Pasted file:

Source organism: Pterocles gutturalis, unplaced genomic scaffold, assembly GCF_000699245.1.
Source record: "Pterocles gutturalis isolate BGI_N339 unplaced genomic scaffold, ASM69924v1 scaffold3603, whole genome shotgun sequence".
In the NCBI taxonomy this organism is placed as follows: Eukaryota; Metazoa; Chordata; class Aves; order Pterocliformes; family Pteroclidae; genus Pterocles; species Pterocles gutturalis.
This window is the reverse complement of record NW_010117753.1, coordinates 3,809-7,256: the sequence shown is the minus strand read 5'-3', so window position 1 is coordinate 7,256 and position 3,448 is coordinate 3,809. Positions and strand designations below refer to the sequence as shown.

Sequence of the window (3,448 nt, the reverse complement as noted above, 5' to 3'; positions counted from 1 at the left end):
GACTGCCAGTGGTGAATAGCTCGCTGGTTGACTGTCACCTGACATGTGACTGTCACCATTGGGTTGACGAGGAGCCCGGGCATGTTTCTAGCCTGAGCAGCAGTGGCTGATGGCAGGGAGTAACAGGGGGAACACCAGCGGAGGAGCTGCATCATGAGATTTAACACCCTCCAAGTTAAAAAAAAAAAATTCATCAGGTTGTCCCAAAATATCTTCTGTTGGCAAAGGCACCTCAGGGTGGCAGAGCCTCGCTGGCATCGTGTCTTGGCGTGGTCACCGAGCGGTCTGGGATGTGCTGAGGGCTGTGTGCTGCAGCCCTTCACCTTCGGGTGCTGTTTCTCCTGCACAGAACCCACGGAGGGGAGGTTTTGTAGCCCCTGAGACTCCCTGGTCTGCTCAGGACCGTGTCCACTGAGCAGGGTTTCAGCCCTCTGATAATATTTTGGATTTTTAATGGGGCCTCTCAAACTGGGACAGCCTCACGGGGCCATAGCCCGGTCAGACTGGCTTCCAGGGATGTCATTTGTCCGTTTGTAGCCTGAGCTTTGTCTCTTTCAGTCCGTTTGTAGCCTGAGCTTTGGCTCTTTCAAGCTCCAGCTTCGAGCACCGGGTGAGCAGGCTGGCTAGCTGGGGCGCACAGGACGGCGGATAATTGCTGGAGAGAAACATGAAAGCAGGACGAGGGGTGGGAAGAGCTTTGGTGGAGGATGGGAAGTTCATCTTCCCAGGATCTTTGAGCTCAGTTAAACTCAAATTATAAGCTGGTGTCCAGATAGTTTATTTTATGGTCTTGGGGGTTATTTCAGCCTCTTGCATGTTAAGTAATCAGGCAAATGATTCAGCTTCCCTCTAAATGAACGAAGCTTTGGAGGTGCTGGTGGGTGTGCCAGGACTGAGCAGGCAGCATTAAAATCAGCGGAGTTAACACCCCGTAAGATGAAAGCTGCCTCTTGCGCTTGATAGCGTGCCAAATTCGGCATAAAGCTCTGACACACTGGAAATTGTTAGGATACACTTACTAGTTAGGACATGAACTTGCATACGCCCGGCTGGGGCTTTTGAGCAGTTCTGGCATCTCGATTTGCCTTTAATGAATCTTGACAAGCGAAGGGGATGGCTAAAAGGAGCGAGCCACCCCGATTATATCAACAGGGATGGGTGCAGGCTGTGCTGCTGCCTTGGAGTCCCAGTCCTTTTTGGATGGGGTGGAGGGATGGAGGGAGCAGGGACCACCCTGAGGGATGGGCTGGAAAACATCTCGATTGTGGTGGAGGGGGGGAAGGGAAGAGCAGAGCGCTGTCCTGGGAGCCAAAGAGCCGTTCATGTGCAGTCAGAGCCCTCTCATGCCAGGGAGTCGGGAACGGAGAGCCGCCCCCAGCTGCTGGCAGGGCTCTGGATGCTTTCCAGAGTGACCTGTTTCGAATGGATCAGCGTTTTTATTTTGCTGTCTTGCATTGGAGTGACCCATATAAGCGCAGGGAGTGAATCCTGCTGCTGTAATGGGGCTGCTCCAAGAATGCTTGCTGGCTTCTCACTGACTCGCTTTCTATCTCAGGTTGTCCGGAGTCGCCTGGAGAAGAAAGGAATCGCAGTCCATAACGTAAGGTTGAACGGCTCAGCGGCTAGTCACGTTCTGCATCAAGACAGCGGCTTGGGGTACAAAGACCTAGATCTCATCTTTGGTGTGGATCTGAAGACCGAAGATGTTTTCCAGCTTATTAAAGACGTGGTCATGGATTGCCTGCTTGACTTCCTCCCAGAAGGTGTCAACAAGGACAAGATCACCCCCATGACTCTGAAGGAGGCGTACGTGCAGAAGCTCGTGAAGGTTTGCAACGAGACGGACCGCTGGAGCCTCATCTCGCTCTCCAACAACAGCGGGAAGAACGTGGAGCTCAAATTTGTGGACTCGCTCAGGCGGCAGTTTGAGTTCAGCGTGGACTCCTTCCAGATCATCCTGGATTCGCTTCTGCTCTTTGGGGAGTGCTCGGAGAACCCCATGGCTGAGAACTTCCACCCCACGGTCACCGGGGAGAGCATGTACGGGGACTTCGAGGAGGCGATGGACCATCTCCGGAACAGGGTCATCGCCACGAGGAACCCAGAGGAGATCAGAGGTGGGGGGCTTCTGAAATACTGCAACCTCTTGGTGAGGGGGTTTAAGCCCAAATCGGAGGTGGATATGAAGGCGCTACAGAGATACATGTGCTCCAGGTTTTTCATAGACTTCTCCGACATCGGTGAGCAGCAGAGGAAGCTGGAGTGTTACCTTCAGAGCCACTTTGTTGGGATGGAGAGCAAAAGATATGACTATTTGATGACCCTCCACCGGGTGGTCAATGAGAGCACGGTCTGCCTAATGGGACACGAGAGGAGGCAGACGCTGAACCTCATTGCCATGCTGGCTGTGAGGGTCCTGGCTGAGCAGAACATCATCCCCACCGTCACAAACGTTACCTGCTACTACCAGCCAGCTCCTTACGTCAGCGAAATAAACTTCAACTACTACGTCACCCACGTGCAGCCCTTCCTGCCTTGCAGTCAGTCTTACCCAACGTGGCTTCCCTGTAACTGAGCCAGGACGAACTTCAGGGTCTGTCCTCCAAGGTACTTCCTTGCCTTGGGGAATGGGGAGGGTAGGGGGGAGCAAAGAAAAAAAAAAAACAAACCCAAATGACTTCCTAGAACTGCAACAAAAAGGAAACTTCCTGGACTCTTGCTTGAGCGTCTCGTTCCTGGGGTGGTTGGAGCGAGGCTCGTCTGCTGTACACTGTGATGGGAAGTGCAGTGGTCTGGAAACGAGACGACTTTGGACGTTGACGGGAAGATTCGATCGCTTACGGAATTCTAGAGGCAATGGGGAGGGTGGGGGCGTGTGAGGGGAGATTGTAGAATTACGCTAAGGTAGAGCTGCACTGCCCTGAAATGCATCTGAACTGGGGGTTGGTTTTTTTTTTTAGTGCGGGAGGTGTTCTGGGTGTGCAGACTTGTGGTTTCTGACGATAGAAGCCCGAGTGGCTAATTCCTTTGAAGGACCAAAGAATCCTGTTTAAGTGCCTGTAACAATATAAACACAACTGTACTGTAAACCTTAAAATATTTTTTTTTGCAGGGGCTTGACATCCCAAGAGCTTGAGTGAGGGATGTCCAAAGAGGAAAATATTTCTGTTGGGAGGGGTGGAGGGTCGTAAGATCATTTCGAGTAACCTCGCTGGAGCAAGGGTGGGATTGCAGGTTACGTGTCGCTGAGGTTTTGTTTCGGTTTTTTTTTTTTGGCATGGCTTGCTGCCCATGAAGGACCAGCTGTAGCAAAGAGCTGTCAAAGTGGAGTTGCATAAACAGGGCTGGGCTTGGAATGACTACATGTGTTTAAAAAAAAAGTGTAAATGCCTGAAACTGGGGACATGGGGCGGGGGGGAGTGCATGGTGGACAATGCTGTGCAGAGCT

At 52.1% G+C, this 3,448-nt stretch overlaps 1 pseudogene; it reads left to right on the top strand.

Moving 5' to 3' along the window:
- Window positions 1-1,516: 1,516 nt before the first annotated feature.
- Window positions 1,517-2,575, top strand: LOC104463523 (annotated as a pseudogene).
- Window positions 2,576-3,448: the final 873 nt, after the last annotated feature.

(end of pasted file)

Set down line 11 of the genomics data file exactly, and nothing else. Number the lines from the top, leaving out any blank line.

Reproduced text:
- Window positions 2,576-3,448: the final 873 nt, after the last annotated feature.